But the analogy of a focal point cannot be extended to group action when the costs of participation for the masses are very high. By its very nature, ethnic mobilization in politics is group action not only in favor of one’s group but also often against some other group. An increase in the rights and power for one group often means a diminution in the ability of some other group(s) to dictate terms, or a sharing of power and status between groups, where no such sharing earlier existed. Ethnicity in intragroup, social or economic transactions is thus very different from ethnicity in intergroup political conflicts. The former illustrates the value of ethnicity as a focal point; the latter presents problems of a different order. When an individual provides credit to ethnic brethren without an explicit contract, incarceration, injury, or even death is not the likely cost he bears in mind. Such costs are not unlikely in ethnic or national conflicts. For something to be manipulated by a leader when death, injury, or incarceration is a clear possibility, it must be valued as a good by a critical mass of people, if not by all (Horowitz 1985). A purely instrumental conception of ethnicity cannot explain why ethnic identities are mobilized by leaders at all (Elster 1988).

Does this mean that essentialism is right after all about the primordial character of hatreds. Do such hatreds indeed play an important role in contemporary ethnic conflicts? Are there any other approaches to answering this question beyond essentialism and instrumentalism?

Since the mid-1980s to early 1990s, the study of ethnicity has been profoundly influenced by constructivism (Varshney 1997). Part of the constructivist inspiration has come from postmodernism, but postmodernists are not the only constructivists. At varying levels, scholars as diverse and ‘unpostmodern’ as Eric Hobsbawm and Ranger (1983), Linda Colley (1992), and Benedict Anderson (1983) have shared the constructivist view, and demonstrated how so many identities that we take for granted today were quite recently constructed in history.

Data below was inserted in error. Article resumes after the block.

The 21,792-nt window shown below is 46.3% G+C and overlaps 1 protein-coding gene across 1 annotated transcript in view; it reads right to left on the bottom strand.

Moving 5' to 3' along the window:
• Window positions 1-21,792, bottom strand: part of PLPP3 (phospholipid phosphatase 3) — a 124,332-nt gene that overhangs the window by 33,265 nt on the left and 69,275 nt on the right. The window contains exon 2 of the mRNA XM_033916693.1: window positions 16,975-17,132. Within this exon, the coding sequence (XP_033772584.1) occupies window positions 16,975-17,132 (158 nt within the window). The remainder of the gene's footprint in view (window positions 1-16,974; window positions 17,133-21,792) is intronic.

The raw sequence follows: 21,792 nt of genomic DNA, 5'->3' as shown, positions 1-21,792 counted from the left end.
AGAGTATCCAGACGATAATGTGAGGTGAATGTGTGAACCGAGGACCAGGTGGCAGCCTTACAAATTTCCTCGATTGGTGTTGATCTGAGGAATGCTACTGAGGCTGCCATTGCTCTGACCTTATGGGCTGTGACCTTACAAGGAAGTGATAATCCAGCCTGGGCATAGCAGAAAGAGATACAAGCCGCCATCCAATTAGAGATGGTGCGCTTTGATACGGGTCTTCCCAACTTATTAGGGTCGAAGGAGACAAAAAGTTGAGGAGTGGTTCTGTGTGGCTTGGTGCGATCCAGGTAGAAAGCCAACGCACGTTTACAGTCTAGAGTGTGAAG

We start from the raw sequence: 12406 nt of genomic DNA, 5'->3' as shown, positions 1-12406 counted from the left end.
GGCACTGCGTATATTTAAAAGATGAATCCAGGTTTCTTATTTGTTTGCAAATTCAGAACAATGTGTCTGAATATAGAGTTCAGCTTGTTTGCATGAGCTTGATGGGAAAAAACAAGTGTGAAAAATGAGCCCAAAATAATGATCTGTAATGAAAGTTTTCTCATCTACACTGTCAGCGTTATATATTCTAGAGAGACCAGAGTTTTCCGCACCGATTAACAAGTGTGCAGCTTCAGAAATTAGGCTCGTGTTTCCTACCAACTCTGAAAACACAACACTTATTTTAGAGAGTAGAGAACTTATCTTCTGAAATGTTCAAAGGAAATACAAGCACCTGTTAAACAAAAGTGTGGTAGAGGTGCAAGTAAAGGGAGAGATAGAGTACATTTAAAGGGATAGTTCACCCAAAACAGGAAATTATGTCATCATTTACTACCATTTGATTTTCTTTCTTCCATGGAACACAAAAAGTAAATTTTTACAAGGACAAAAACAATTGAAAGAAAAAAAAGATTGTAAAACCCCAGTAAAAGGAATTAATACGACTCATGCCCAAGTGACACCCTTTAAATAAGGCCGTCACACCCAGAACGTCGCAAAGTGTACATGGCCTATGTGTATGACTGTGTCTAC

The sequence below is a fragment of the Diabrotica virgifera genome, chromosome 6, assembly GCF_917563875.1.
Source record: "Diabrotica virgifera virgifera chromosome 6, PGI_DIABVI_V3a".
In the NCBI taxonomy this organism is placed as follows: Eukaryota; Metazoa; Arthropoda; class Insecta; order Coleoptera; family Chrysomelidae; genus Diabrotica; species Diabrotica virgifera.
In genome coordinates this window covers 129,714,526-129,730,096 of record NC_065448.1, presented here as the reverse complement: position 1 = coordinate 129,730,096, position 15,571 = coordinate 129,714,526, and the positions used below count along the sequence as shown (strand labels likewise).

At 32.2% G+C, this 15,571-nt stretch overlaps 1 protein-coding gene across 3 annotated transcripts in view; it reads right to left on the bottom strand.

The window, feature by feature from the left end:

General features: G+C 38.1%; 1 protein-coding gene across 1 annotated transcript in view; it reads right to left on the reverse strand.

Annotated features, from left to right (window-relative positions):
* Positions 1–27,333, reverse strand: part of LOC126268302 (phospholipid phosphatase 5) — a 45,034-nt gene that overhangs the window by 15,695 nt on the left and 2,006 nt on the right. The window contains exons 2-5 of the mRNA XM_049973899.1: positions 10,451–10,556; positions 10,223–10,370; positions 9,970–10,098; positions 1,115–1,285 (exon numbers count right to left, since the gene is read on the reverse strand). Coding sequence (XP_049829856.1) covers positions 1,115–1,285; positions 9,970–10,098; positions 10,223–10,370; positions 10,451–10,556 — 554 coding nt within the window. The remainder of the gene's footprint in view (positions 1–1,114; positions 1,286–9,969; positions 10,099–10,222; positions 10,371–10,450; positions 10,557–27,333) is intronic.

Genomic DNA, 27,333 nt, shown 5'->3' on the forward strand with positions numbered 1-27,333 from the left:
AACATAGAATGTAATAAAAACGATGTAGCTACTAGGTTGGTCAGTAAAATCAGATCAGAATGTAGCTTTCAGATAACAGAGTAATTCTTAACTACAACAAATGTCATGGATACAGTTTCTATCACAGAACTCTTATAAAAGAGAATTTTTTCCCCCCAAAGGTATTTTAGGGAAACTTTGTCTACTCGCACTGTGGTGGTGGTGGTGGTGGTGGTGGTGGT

The central claim of constructivism is that the formation of ethnic or national identities is a modern phenomenon. Does this claim by any chance imply that there were no Hindus, Muslims, Jews, Christians, Tibetans, and Han Chinese in premodern times?

Such a claim would obviously be quite absurd, and that is not the constructivist contention either. The claim simply is that identities in premodern times tended on the whole to be face-to-face and operated on a small scale. Ordinary people rarely interacted beyond their local environments. Conflict, when it emerged, was managed locally and identities were considerably flexible. Extralocal communities did not include ‘the people’; such larger communities consisted primarily of the ecclesiastical elite and the court-based aristocracy and nobility.

Modernity changed the meaning of identities by bringing the masses into a larger, extralocal, framework of consciousness. It made identities and communities wider and more institutionalized. In what has become a classic constructivist argument, Colley shows how shared Protestantism, opposition to France, and the benefits of empire managed to dissolve the bitter historical disputes between the Scots and the English, and led to the construction of a British identity in the eighteenth and nineteenth centuries. In Benedict Anderson’s Imagined Communities, one of the most influential texts in the field today, the emphasis is on how modern technology and a modern economic system—the printing press and capitalism, to be more precise—made it possible to have imaginations about large, popular, and secular communities based on language, which overtook the premodern, extralocal, religious communities of the clergymen on the one hand and the aristocratic dynasties on the other.